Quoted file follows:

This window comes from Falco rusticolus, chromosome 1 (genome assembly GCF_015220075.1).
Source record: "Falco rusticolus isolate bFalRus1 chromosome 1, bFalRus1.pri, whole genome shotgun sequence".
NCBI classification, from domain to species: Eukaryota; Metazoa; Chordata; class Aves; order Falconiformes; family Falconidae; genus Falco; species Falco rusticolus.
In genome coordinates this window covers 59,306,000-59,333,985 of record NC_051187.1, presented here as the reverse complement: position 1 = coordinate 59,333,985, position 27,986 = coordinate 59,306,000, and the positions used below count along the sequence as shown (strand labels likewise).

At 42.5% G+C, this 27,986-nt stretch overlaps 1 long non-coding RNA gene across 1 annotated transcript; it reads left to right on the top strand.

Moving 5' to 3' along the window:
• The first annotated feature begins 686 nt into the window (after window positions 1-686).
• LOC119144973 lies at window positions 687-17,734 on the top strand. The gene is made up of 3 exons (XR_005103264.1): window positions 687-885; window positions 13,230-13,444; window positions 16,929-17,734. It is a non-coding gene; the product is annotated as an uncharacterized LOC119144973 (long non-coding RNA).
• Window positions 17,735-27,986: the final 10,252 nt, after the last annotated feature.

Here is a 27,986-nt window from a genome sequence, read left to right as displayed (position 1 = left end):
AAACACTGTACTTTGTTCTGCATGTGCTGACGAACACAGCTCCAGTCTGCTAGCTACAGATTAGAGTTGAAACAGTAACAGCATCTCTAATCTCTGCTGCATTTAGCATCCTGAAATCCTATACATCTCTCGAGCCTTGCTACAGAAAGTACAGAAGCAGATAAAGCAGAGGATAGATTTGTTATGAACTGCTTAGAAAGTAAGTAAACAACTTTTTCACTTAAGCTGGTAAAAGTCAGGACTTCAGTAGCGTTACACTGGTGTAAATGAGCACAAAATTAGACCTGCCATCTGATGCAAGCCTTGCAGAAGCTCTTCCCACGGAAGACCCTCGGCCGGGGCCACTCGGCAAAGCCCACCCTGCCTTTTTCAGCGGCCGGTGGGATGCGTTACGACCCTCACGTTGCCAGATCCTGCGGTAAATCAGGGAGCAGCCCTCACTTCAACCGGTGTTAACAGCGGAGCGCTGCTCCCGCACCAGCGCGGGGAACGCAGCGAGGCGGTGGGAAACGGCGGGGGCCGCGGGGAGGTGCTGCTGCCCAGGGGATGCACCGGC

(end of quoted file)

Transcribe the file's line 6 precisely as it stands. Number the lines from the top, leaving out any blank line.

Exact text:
Moving 5' to 3' along the window: